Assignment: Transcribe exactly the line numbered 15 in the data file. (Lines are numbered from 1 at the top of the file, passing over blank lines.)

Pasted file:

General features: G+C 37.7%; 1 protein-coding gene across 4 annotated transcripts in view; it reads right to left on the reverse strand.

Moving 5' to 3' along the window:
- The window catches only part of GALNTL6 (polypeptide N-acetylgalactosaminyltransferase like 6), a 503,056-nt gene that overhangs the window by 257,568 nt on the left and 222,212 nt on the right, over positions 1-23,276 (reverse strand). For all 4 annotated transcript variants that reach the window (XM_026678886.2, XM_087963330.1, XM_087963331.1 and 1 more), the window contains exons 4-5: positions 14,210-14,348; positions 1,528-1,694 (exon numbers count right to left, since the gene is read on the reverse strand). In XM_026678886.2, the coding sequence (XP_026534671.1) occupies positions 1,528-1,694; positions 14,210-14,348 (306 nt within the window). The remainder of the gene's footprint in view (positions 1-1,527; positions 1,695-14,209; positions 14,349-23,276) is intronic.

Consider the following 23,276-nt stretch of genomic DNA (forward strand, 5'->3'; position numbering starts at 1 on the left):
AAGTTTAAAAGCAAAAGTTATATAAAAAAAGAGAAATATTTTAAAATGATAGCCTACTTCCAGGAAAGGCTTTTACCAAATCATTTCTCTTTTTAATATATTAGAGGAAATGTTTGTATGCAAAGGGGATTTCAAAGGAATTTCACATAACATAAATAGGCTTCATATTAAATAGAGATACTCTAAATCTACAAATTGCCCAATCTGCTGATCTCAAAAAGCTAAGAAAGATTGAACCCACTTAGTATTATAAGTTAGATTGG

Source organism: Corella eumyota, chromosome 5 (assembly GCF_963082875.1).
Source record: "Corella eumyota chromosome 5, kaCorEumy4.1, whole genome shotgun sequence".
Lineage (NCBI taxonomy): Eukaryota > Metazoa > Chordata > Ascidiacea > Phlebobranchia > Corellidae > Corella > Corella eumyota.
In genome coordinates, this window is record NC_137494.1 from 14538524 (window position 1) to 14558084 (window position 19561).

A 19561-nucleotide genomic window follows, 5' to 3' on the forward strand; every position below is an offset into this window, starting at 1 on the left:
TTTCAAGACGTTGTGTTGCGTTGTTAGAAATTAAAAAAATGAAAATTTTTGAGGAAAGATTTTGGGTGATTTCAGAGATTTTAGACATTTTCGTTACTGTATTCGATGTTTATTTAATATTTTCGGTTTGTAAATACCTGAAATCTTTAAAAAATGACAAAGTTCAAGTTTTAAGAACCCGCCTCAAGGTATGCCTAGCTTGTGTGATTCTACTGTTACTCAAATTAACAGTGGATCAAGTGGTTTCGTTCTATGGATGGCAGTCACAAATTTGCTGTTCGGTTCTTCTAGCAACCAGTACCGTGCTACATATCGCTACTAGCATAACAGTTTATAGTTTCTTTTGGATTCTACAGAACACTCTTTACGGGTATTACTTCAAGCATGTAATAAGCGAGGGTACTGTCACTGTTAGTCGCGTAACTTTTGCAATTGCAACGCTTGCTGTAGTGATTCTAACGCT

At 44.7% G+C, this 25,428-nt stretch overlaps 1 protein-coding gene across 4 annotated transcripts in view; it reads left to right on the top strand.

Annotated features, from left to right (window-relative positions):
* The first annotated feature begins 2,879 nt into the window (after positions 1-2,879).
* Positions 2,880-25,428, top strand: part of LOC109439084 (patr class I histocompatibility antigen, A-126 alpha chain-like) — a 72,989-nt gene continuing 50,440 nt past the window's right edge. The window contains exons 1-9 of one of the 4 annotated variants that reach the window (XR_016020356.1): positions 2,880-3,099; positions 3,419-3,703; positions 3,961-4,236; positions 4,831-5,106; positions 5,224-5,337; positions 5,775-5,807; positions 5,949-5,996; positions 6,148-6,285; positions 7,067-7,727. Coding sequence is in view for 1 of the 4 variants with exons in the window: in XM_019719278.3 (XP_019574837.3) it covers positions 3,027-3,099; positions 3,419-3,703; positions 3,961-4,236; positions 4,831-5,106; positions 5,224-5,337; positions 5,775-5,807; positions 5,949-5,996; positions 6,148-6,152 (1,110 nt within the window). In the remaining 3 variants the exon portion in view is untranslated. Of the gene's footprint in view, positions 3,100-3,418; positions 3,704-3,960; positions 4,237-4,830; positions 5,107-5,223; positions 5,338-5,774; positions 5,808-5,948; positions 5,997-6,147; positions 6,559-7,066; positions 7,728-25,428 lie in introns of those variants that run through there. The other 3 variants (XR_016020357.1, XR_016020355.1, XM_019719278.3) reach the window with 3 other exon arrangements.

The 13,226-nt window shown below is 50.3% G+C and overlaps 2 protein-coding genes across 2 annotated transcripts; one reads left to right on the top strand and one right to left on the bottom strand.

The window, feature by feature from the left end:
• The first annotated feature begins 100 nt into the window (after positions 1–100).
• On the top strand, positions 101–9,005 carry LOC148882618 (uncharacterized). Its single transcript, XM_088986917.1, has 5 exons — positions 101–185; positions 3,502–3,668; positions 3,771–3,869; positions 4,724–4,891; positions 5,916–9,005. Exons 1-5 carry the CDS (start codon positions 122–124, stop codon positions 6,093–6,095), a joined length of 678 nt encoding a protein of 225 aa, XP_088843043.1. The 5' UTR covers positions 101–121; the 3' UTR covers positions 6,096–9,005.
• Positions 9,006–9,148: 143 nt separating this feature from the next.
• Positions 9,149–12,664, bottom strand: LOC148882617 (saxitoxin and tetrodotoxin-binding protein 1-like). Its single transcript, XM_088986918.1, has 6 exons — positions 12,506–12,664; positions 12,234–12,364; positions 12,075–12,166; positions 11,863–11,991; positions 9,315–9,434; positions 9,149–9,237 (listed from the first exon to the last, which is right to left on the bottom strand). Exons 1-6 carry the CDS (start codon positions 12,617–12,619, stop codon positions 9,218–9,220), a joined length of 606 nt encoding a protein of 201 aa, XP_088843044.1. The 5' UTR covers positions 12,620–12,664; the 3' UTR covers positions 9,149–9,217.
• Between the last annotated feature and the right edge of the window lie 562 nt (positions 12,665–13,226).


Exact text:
* Positions 2,880-25,428, top strand: part of LOC109439084 (patr class I histocompatibility antigen, A-126 alpha chain-like) — a 72,989-nt gene continuing 50,440 nt past the window's right edge. The window contains exons 1-9 of one of the 4 annotated variants that reach the window (XR_016020356.1): positions 2,880-3,099; positions 3,419-3,703; positions 3,961-4,236; positions 4,831-5,106; positions 5,224-5,337; positions 5,775-5,807; positions 5,949-5,996; positions 6,148-6,285; positions 7,067-7,727. Coding sequence is in view for 1 of the 4 variants with exons in the window: in XM_019719278.3 (XP_019574837.3) it covers positions 3,027-3,099; positions 3,419-3,703; positions 3,961-4,236; positions 4,831-5,106; positions 5,224-5,337; positions 5,775-5,807; positions 5,949-5,996; positions 6,148-6,152 (1,110 nt within the window). In the remaining 3 variants the exon portion in view is untranslated. Of the gene's footprint in view, positions 3,100-3,418; positions 3,704-3,960; positions 4,237-4,830; positions 5,107-5,223; positions 5,338-5,774; positions 5,808-5,948; positions 5,997-6,147; positions 6,559-7,066; positions 7,728-25,428 lie in introns of those variants that run through there. The other 3 variants (XR_016020357.1, XR_016020355.1, XM_019719278.3) reach the window with 3 other exon arrangements.